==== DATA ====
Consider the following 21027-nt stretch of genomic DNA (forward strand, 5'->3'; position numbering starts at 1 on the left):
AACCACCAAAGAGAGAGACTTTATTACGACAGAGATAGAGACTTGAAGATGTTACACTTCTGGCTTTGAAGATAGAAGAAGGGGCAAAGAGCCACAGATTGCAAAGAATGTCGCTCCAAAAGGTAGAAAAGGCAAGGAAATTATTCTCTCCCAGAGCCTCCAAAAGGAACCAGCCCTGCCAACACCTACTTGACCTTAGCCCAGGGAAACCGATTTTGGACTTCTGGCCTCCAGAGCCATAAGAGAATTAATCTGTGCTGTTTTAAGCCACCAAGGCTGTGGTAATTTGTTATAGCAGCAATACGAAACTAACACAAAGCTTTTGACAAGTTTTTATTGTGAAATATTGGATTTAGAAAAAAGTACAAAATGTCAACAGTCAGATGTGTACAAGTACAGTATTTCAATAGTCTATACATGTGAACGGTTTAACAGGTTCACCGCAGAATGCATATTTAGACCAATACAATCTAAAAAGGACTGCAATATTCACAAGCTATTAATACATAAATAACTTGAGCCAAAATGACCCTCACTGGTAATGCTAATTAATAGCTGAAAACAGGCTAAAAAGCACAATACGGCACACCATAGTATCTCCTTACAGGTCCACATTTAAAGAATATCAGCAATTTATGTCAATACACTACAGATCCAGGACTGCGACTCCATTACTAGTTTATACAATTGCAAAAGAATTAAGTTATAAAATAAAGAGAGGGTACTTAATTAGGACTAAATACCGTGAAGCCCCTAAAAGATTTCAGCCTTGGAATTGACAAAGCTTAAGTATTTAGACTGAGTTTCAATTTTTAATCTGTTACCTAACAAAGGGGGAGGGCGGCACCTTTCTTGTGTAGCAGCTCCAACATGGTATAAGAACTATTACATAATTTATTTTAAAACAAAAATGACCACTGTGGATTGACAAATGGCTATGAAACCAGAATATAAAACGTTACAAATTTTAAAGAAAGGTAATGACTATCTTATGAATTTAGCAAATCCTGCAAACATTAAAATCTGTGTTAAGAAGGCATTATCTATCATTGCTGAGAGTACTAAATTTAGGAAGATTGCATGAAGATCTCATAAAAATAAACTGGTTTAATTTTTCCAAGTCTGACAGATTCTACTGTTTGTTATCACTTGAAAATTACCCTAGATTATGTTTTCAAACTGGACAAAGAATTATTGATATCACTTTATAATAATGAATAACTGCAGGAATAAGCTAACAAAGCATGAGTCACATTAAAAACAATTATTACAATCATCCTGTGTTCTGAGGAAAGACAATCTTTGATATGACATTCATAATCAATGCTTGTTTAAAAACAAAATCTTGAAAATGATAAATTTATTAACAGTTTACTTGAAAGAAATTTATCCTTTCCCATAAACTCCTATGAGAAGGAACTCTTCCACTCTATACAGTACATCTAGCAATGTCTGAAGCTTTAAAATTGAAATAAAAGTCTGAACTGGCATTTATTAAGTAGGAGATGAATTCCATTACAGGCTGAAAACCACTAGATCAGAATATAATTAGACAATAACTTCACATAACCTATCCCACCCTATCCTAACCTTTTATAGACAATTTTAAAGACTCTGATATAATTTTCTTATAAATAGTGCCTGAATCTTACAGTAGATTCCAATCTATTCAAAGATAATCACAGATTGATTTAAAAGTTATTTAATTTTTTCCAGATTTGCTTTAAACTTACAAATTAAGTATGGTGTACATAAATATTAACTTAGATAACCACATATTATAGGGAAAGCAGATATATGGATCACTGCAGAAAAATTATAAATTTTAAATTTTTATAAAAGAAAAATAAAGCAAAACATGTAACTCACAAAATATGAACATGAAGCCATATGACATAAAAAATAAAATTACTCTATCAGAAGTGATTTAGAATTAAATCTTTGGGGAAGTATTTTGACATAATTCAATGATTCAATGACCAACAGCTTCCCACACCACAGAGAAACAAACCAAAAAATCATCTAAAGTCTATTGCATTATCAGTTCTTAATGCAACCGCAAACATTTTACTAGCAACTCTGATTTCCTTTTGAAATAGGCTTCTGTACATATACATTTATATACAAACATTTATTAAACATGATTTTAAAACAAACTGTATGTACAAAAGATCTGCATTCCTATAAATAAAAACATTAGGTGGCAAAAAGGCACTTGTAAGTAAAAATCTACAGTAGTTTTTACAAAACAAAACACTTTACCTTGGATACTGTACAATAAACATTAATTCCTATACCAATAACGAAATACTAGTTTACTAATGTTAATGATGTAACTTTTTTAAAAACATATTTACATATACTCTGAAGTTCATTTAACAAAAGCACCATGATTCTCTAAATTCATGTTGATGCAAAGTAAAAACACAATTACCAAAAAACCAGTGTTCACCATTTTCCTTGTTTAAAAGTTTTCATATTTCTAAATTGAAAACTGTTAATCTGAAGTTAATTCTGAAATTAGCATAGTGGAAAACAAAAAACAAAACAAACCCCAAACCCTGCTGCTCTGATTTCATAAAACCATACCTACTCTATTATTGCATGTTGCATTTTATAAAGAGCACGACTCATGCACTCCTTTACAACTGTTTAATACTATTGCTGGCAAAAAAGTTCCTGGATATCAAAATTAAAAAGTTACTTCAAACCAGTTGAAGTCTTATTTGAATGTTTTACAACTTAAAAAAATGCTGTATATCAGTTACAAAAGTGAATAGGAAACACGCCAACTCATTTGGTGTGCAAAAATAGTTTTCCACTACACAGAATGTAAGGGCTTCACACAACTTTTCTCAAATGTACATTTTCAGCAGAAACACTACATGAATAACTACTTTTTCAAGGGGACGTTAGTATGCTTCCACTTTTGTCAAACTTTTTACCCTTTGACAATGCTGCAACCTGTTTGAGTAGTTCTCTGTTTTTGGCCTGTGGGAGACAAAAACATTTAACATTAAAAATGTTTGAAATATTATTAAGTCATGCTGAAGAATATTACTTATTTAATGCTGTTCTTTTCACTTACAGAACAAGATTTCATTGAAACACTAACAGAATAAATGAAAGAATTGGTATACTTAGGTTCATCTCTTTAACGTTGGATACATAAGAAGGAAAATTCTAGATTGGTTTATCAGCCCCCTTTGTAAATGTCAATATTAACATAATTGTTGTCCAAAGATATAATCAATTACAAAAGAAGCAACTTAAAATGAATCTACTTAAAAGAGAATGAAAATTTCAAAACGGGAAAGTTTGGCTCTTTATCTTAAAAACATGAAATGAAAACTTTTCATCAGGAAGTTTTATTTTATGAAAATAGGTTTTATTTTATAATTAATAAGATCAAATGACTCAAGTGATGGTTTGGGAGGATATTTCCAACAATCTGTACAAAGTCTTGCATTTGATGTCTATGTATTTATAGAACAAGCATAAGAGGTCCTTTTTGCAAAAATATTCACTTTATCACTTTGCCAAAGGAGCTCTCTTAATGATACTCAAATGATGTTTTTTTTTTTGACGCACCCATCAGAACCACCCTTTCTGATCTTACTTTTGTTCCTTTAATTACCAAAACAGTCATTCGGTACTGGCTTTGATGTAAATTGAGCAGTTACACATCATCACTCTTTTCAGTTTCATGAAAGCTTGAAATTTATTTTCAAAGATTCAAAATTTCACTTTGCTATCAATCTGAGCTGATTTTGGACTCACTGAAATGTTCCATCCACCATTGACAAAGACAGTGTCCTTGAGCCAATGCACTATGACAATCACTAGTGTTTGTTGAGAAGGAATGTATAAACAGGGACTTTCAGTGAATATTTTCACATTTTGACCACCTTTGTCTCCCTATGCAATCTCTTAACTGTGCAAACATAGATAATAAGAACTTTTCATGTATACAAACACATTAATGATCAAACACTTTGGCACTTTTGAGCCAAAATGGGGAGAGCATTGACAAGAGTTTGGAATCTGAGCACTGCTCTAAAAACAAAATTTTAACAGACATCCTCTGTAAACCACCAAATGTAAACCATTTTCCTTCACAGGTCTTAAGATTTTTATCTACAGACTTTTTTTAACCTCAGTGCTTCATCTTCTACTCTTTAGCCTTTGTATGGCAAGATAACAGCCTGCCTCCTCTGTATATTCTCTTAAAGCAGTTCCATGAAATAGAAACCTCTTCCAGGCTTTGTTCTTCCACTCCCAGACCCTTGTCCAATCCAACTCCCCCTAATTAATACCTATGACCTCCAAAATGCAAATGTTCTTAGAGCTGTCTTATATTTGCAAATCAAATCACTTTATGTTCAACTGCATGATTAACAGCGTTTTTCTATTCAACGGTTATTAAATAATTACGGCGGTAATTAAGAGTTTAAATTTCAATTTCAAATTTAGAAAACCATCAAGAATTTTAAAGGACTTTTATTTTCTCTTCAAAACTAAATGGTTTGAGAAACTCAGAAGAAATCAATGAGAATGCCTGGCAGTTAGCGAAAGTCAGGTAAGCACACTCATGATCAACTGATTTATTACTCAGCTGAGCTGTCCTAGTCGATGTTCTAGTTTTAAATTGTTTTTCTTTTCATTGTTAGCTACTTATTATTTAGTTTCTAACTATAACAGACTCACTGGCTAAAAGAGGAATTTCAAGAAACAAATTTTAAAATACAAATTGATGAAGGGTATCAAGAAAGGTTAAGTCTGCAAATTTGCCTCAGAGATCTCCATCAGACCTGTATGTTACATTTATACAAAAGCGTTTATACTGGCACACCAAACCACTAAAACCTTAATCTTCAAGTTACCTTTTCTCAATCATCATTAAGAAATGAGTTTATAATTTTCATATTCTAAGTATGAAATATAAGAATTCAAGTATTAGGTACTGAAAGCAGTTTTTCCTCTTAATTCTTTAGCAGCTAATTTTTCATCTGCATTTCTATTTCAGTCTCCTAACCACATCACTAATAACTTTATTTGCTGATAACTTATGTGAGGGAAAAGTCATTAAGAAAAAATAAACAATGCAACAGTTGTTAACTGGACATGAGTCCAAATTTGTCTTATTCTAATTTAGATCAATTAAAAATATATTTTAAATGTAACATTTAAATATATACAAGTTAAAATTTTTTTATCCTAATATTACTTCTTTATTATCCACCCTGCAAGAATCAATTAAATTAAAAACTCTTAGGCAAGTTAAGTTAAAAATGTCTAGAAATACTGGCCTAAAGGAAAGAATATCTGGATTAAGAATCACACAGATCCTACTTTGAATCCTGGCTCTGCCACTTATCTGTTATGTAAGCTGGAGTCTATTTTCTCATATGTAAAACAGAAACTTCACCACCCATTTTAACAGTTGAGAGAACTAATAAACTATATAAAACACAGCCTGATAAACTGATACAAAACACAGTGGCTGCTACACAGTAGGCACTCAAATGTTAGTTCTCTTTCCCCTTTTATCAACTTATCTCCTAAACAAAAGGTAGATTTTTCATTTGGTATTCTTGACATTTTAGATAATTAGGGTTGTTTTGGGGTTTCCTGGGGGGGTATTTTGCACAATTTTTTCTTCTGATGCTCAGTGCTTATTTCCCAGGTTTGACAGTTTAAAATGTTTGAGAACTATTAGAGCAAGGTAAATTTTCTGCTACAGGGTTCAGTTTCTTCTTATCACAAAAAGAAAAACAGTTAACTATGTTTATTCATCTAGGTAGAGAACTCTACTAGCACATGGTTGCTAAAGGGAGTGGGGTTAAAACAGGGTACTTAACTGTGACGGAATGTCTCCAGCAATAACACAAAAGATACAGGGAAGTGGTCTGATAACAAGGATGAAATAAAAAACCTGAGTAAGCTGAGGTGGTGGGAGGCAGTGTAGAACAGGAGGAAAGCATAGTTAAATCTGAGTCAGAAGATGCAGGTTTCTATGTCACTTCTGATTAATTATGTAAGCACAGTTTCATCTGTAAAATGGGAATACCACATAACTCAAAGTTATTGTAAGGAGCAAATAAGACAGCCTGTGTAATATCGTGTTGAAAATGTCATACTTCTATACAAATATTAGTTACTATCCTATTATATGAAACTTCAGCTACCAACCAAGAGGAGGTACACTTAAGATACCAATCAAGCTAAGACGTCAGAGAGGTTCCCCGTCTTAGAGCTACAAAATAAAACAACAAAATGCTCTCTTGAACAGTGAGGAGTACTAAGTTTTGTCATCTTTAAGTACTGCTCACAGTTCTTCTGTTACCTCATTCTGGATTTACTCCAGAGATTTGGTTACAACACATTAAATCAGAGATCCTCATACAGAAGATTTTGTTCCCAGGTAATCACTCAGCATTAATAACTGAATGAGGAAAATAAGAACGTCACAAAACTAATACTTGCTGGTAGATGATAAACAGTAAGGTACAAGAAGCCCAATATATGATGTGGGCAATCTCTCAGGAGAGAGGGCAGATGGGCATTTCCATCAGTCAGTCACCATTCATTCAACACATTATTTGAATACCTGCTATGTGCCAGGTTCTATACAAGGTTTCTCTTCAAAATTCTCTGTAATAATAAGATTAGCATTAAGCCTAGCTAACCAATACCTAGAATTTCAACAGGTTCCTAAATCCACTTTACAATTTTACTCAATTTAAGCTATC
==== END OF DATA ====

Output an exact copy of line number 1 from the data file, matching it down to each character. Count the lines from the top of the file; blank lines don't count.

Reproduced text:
Consider the following 21027-nt stretch of genomic DNA (forward strand, 5'->3'; position numbering starts at 1 on the left):